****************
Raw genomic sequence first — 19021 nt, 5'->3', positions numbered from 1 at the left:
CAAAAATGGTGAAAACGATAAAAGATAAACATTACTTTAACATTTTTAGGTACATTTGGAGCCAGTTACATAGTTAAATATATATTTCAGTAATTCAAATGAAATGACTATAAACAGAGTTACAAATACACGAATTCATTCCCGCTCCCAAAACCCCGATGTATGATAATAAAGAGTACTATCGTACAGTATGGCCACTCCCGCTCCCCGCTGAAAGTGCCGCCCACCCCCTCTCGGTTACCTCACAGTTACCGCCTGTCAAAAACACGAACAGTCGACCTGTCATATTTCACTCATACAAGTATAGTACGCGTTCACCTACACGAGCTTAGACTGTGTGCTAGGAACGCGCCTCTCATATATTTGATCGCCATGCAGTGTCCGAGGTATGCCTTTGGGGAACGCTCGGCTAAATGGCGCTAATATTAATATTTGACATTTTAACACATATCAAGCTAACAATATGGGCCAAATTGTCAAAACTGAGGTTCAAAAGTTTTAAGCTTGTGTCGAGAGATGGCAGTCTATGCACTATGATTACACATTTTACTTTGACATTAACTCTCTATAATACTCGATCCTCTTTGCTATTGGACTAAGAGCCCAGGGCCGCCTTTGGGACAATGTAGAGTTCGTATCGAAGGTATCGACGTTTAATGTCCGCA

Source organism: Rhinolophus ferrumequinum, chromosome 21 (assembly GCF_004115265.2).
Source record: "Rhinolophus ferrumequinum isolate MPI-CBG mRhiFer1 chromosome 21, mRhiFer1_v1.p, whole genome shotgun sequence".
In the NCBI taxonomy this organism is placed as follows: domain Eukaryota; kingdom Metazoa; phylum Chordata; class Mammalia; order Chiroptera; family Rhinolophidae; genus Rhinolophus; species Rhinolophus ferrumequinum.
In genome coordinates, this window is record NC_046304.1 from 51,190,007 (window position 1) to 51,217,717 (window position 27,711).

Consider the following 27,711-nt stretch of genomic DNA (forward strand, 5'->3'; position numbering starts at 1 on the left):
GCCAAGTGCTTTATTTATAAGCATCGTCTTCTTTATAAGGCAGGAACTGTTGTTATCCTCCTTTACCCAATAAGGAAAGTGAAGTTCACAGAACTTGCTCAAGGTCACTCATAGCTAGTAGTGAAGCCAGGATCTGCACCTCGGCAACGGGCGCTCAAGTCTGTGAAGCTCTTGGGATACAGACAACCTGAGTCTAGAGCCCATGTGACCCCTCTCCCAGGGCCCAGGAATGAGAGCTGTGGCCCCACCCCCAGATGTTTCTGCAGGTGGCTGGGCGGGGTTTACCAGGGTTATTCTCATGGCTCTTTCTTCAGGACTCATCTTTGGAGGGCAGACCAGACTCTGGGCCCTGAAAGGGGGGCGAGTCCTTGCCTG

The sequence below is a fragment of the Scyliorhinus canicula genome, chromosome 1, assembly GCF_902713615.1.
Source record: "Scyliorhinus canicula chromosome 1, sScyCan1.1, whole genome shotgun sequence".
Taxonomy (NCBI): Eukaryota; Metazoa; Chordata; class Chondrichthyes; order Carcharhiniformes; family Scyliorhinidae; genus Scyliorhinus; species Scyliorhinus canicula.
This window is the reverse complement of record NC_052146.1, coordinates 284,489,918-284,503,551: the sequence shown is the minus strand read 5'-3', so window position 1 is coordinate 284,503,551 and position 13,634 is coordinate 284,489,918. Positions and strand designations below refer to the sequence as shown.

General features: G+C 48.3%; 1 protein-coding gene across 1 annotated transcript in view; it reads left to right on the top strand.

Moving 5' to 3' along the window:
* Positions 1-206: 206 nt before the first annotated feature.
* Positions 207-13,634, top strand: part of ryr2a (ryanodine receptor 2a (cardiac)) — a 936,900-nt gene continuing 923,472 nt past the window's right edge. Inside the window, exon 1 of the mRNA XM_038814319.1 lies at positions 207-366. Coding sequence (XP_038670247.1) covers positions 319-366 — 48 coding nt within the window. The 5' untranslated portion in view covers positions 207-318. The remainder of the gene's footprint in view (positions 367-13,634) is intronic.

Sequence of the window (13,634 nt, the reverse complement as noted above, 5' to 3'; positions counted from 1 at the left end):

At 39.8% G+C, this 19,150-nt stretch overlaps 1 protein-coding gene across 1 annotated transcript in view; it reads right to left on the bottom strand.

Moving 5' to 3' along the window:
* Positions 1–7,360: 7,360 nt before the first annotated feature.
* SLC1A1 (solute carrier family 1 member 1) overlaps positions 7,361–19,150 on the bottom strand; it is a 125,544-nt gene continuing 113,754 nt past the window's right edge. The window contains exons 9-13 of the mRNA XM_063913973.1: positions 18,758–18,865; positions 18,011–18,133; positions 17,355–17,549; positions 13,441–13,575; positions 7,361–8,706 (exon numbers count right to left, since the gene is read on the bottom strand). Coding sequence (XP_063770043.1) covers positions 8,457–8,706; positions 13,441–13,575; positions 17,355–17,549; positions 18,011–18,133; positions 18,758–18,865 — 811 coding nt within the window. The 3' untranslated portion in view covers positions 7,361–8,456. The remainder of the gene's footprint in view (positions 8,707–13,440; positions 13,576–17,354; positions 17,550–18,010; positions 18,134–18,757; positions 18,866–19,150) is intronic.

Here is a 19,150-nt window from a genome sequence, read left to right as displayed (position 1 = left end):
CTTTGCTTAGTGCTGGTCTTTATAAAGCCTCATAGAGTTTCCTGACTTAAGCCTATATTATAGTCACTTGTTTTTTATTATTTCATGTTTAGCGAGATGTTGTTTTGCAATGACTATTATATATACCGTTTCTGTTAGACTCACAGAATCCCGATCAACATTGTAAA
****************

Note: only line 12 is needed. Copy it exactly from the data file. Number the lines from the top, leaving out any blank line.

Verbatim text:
This window is the reverse complement of record NC_052146.1, coordinates 284,489,918-284,503,551: the sequence shown is the minus strand read 5'-3', so window position 1 is coordinate 284,503,551 and position 13,634 is coordinate 284,489,918. Positions and strand designations below refer to the sequence as shown.